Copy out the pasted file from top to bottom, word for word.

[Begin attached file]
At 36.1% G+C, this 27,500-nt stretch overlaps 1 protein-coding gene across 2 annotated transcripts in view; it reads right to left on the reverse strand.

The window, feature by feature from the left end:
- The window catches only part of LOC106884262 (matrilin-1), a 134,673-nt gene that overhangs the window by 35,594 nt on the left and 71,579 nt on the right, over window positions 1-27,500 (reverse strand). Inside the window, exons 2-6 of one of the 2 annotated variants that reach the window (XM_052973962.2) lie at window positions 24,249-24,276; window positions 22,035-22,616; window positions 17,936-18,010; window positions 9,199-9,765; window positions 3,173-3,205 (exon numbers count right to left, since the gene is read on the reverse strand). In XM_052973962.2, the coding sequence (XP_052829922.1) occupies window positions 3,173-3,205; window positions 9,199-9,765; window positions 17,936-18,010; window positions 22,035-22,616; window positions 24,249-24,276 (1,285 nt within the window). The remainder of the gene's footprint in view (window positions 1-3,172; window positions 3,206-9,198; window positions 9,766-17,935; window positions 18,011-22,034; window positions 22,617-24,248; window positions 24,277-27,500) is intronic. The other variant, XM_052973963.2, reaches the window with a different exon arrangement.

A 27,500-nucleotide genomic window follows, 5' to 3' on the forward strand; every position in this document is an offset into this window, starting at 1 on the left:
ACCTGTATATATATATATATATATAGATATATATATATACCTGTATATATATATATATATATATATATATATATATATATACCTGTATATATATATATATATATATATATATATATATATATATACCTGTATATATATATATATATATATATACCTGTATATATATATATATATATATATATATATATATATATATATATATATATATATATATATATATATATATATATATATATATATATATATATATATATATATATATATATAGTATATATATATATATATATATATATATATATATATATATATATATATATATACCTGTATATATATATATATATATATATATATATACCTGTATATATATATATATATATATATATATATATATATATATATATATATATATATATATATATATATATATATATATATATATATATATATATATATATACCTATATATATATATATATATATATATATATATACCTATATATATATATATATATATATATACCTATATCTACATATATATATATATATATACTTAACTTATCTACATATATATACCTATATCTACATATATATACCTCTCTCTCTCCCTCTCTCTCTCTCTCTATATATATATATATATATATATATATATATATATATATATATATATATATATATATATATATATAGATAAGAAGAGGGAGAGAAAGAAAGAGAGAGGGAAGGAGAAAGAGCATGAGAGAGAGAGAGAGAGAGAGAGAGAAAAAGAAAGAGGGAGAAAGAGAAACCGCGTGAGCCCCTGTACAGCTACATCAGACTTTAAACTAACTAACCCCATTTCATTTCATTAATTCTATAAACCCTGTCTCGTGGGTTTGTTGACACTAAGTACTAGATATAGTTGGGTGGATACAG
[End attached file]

At 36.1% G+C, this 27,500-nt stretch overlaps 1 protein-coding gene across 2 annotated transcripts in view; it reads right to left on the reverse strand.

The window, feature by feature from the left end:
- The window catches only part of LOC106884262 (matrilin-1), a 134,673-nt gene that overhangs the window by 35,594 nt on the left and 71,579 nt on the right, over window positions 1-27,500 (reverse strand). Inside the window, exons 2-6 of one of the 2 annotated variants that reach the window (XM_052973962.2) lie at window positions 24,249-24,276; window positions 22,035-22,616; window positions 17,936-18,010; window positions 9,199-9,765; window positions 3,173-3,205 (exon numbers count right to left, since the gene is read on the reverse strand). In XM_052973962.2, the coding sequence (XP_052829922.1) occupies window positions 3,173-3,205; window positions 9,199-9,765; window positions 17,936-18,010; window positions 22,035-22,616; window positions 24,249-24,276 (1,285 nt within the window). The remainder of the gene's footprint in view (window positions 1-3,172; window positions 3,206-9,198; window positions 9,766-17,935; window positions 18,011-22,034; window positions 22,617-24,248; window positions 24,277-27,500) is intronic. The other variant, XM_052973963.2, reaches the window with a different exon arrangement.

A 27,500-nucleotide genomic window follows, 5' to 3' on the forward strand; every position in this document is an offset into this window, starting at 1 on the left:
ACCTGTATATATATATATATATATAGATATATATATATACCTGTATATATATATATATATATATATATATATATATATATACCTGTATATATATATATATATATATATATATATATATATATATACCTGTATATATATATATATATATATATACCTGTATATATATATATATATATATATATATATATATATATATATATATATATATATATATATATATATATATATATATATATATATATATATATATATATATATATATATATAGTATATATATATATATATATATATATATATATATATATATATATATATATATACCTGTATATATATATATATATATATATATATATACCTGTATATATATATATATATATATATATATATATATATATATATATATATATATATATATATATATATATATATATATATATATATATATATATATATATACCTATATATATATATATATATATATATATATATACCTATATATATATATATATATATATATACCTATATCTACATATATATATATATATATACTTAACTTATCTACATATATATACCTATATCTACATATATATACCTCTCTCTCTCCCTCTCTCTCTCTCTCTATATATATATATATATATATATATATATATATATATATATATATATATATATATATATATATATAGATAAGAAGAGGGAGAGAAAGAAAGAGAGAGGGAAGGAGAAAGAGCATGAGAGAGAGAGAGAGAGAGAGAGAGAAAAAGAAAGAGGGAGAAAGAGAAACCGCGTGAGCCCCTGTACAGCTACATCAGACTTTAAACTAACTAACCCCATTTCATTTCATTAATTCTATAAACCCTGTCTCGTGGGTTTGTTGACACTAAGTACTAGATATAGTTGGGTGGATACAG